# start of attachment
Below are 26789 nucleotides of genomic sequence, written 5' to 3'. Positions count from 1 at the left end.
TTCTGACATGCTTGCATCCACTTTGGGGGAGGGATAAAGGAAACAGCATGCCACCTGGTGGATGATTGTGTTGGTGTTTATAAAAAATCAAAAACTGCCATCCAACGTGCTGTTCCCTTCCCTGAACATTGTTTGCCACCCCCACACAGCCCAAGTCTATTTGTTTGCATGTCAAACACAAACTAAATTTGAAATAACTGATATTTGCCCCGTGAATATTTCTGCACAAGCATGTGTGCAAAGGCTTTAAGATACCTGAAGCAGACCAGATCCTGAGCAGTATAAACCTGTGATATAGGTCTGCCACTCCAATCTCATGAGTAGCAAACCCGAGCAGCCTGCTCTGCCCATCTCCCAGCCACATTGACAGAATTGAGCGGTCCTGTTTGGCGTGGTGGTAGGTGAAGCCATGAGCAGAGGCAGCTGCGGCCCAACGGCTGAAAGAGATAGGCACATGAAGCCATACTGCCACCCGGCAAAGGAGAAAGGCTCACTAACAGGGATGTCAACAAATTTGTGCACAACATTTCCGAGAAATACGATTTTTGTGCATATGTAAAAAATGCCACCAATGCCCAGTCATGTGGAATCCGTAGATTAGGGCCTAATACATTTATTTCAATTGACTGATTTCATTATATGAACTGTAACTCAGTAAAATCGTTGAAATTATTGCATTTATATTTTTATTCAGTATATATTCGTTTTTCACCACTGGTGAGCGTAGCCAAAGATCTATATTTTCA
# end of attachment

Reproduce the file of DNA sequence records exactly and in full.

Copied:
Below are 26789 nucleotides of genomic sequence, written 5' to 3'. Positions count from 1 at the left end.
TTCTGACATGCTTGCATCCACTTTGGGGGAGGGATAAAGGAAACAGCATGCCACCTGGTGGATGATTGTGTTGGTGTTTATAAAAAATCAAAAACTGCCATCCAACGTGCTGTTCCCTTCCCTGAACATTGTTTGCCACCCCCACACAGCCCAAGTCTATTTGTTTGCATGTCAAACACAAACTAAATTTGAAATAACTGATATTTGCCCCGTGAATATTTCTGCACAAGCATGTGTGCAAAGGCTTTAAGATACCTGAAGCAGACCAGATCCTGAGCAGTATAAACCTGTGATATAGGTCTGCCACTCCAATCTCATGAGTAGCAAACCCGAGCAGCCTGCTCTGCCCATCTCCCAGCCACATTGACAGAATTGAGCGGTCCTGTTTGGCGTGGTGGTAGGTGAAGCCATGAGCAGAGGCAGCTGCGGCCCAACGGCTGAAAGAGATAGGCACATGAAGCCATACTGCCACCCGGCAAAGGAGAAAGGCTCACTAACAGGGATGTCAACAAATTTGTGCACAACATTTCCGAGAAATACGATTTTTGTGCATATGTAAAAAATGCCACCAATGCCCAGTCATGTGGAATCCGTAGATTAGGGCCTAATACATTTATTTCAATTGACTGATTTCATTATATGAACTGTAACTCAGTAAAATCGTTGAAATTATTGCATTTATATTTTTATTCAGTATATATTCGTTTTTCACCACTGGTGAGCGTAGCCAAAGATCTATATTTTCA